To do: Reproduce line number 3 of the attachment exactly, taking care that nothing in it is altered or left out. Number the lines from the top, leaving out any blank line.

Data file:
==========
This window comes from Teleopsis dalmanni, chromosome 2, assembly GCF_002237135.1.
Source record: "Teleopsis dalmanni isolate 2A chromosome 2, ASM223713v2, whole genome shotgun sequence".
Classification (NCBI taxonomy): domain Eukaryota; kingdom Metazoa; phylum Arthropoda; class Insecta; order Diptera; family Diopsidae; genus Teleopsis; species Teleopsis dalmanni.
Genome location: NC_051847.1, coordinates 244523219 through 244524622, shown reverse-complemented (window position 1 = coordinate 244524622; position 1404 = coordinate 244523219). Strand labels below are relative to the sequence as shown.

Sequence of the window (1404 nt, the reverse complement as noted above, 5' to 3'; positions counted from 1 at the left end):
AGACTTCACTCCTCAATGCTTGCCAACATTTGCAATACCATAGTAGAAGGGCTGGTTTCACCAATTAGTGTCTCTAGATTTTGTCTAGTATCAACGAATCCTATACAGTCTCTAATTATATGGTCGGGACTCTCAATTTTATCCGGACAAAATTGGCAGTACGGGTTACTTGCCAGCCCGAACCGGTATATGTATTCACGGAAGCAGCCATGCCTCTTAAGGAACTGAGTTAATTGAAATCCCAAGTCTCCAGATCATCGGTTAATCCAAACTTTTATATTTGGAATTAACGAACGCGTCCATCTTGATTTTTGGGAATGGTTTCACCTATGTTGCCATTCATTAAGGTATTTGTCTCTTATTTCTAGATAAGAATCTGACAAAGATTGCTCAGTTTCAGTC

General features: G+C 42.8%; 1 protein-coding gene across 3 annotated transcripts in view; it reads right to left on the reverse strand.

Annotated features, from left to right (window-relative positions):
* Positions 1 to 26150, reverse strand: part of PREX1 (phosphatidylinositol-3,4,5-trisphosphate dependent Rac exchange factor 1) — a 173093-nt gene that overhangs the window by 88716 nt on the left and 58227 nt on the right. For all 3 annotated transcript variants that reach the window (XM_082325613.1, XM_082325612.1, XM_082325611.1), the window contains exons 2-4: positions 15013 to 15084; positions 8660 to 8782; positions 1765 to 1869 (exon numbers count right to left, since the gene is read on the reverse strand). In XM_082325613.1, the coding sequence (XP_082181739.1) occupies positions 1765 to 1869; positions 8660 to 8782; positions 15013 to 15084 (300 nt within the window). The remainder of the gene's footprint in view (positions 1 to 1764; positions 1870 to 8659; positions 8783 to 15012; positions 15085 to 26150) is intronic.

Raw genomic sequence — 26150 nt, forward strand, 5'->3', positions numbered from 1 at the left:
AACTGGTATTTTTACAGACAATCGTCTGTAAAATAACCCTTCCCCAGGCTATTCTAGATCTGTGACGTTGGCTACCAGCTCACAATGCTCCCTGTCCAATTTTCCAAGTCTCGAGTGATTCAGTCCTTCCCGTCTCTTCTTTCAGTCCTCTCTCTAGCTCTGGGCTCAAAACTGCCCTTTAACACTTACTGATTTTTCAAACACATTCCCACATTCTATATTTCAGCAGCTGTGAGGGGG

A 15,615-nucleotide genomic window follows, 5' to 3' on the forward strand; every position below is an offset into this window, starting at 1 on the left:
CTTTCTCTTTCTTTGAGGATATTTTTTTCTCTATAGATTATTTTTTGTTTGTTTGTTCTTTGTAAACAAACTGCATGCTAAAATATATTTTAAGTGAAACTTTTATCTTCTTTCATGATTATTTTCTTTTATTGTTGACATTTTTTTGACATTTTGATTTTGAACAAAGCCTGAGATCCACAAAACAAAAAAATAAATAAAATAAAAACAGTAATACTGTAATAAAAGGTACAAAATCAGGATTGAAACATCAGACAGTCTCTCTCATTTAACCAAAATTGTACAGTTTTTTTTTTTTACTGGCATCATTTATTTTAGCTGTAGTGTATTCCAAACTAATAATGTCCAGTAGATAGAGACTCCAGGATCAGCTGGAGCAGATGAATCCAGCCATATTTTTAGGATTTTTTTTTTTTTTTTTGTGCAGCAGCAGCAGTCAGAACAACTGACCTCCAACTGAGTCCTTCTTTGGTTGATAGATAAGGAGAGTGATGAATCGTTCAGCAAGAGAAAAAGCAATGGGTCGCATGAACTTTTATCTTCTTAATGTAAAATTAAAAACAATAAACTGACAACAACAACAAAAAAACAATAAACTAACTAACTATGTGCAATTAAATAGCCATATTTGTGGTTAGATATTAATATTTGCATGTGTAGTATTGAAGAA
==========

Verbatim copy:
Classification (NCBI taxonomy): domain Eukaryota; kingdom Metazoa; phylum Arthropoda; class Insecta; order Diptera; family Diopsidae; genus Teleopsis; species Teleopsis dalmanni.